I get some great questions from clients. They inspire me with article ideas and keep me in tune with diabetic pet owners. I enjoy interacting with our readers, and sometimes the questions are worthy of a newsletter. I bet if one person has this question and takes the time to write me, there are likely lots of folks with a similar question. Today’s question is what is the best time to check blood glucose after an insulin injection.

Doctor, what is the best time to check the blood glucose for our Insulin dependent beagle after an insulin injection? Is it a good idea to give less insulin at night and more in the morning? Our beagle crashed on Sunday, had a seizure and spent the day at emergency vet hospital. She then spent Monday at her vet’s office. Her insulin has been changed from Humulin N to Vetsulin. Polly has been so erratic for three years. Do you feel she will do better on Vetsulin?? We are worried, tired and broke!!

I’m so sorry you and Polly had this experience. Hypoglycemia is scary, and I’m glad you were home to identify it and get her to immediate care. It was no doubt an expensive and worrisome weekend!

Now on to your questions:

I prefer equal dosing every 12 hours as the norm. I also recommend equal portions for the morning and evening meal. Consistency is your friend! I would feed equally portioned meals and give equal doses of insulin at the time of the meals, every 12 hours. Of course if the blood glucose is low you might wish to back off for the dose and consult your vet. After a hypoglycemic episode, we nearly always lower the insulin dosage and increase blood glucose monitoring. Since you’ve changed insulins, it would be harder to evaluate what a “lower” dose might be. When starting insulin or changing to a different type of insulin, I advise folks to start low and then sneak up on the insulin dose.

Vetsulin and Humilin N have pretty similar duration of effect, but each pet will respond to a particular insulin differently. Some pets may absorb a particular insulin better than other pets. Some may metabolize a particular insulin faster than other pets. It’s hard to predict how your pet will do with the insulin change. Before changing insulin, I like to make sure we are doing our best with other aspects such as feeding and curves and consistency in general. Levemir might be a good choice if you don’t find improvement with Vetsulin as it tends to last longer than Humilin N or Vetsulin in most dogs.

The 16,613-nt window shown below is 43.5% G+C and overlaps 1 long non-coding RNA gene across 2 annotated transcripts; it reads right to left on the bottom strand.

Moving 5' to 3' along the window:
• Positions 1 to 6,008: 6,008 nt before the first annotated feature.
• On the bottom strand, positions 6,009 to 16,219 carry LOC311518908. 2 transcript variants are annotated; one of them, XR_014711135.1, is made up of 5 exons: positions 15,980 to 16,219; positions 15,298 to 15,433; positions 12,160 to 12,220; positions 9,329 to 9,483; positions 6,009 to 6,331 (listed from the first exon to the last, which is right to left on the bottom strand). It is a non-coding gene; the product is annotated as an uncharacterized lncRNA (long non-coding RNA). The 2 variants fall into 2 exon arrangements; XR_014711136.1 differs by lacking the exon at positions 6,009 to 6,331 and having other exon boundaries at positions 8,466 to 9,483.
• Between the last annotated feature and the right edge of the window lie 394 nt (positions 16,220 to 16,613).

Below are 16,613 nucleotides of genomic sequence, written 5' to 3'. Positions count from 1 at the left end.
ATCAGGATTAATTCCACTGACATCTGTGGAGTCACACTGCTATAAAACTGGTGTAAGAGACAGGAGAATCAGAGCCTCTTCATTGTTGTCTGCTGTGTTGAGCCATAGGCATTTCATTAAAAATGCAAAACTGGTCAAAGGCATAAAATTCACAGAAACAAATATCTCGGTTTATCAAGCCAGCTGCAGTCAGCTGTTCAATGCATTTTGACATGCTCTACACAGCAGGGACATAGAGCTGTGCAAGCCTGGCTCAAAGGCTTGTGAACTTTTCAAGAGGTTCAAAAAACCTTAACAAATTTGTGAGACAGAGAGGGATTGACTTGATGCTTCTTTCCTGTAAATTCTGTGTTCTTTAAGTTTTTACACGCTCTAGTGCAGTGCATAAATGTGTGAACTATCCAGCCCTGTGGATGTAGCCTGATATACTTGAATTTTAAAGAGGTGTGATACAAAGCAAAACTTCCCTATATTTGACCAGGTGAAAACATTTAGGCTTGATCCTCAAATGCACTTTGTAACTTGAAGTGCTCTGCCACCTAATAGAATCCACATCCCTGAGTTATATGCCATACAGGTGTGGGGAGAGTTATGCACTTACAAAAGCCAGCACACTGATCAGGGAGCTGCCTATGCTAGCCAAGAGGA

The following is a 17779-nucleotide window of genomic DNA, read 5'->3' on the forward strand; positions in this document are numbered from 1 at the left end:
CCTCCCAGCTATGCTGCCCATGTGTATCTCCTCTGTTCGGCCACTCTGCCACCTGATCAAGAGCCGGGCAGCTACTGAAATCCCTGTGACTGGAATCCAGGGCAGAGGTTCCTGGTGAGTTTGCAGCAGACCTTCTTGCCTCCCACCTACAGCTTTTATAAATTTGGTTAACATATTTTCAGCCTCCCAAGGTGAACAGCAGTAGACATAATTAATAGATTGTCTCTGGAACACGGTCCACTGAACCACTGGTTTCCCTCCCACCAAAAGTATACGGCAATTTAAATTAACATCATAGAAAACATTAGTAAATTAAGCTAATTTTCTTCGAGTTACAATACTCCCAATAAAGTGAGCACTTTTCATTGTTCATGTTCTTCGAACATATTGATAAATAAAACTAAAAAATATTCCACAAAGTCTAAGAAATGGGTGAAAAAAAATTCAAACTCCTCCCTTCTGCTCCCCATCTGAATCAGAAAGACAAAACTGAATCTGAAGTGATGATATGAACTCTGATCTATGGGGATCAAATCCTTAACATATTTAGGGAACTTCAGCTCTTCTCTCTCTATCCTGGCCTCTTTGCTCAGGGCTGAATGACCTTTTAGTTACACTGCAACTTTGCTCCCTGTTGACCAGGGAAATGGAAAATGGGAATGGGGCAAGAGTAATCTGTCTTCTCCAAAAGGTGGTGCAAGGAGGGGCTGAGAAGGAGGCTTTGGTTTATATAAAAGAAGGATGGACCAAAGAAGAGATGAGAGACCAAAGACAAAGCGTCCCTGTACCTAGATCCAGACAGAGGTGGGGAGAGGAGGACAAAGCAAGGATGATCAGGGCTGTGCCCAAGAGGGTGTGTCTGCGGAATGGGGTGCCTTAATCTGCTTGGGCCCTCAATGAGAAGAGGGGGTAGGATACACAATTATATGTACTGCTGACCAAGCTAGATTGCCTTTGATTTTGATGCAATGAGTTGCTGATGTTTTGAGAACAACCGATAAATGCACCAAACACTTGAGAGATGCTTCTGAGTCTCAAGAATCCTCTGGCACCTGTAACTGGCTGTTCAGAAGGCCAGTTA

As far as a “best time to check” blood glucose, I’m not a big fan of spot checks unless you think your pet is acting funny (i.e. hypoglycemia or hyperglycemia). In general, I’m a much bigger fan of running blood glucose curves. That’s when we check the blood glucose every 2 hours from one insulin dose and meal until the next insulin dose and meal 12 hours later. I put in a special twist as well: if the blood glucose drops below 150 mg/dl I like to check it hourly until it starts to rise again. This way I don’t miss where it bottoms out. A blood glucose curve tells us how long insulin lasts in your pet, and also helps us decide if we should increase or decrease the insulin dosage based on where it bottoms out. We want to run a curve on an “average” day. Don’t run the curve when you have former college buddies are visiting or when there is noisy construction work going on outside your home or when your crazy aunt is visiting and you know she sneaks your pet food. We want to run it on a day that is your pet’s “norm”. We run blood glucose curves a few times each year, even when we think we have a pet under good control in case the insulin requirements have changed a bit, so we can tweak the dosage and get the best regulation possible. Or, if we’ve altered the insulin dosage, we will check a curve 5 to 7 days after the dose change to see if we’ve improved the situation.

Now, if you have a pet with chronically erratic blood glucose numbers or a finicky appetite, I’ll sing a different tune. Some pets are difficult to regulate and will need to be checked before each insulin dosage. Folks doing “tight glucose control” on their cats, which offers the best chance of getting a cat into diabetes remission, will also check blood glucose prior to each insulin dosage.

In general, doing a spot check 6 or 8 hours post insulin injection to assess dosage is very “old school”. I know some vets used to assess insulin dosage based on a single number, but it is just that, a single number. We use curves to assess glucose control. Or sometimes we use A1C levels or fructosamine levels to assess control when a pet has erratic blood glucose numbers. Still, blood glucose curves yield more information than an A1C or fructosamine levels. And curves are significantly less expensive when run at home than these other tests.

Have a question or comment? Post below or email me at joi.suttondvm@adwdiabetes.com. I always enjoy hearing from my readers!


NOTE: Consult your veterinarian first to make sure my recommendations fit your pets special health needs.

Dr . Joi Sutton

Dr . Joi Sutton

Dr. Joi Sutton is a 1993 graduate from Oregon State University. She has practiced both in emergency medicine and general practice. Dr. Sutton has done extensive international volunteer work though Veterinary Ventures, a nonprofit organization that takes teams of veterinarians to undeveloped countries for humane medical care. She also runs a small animal practice in South Florida.
Dr . Joi Sutton

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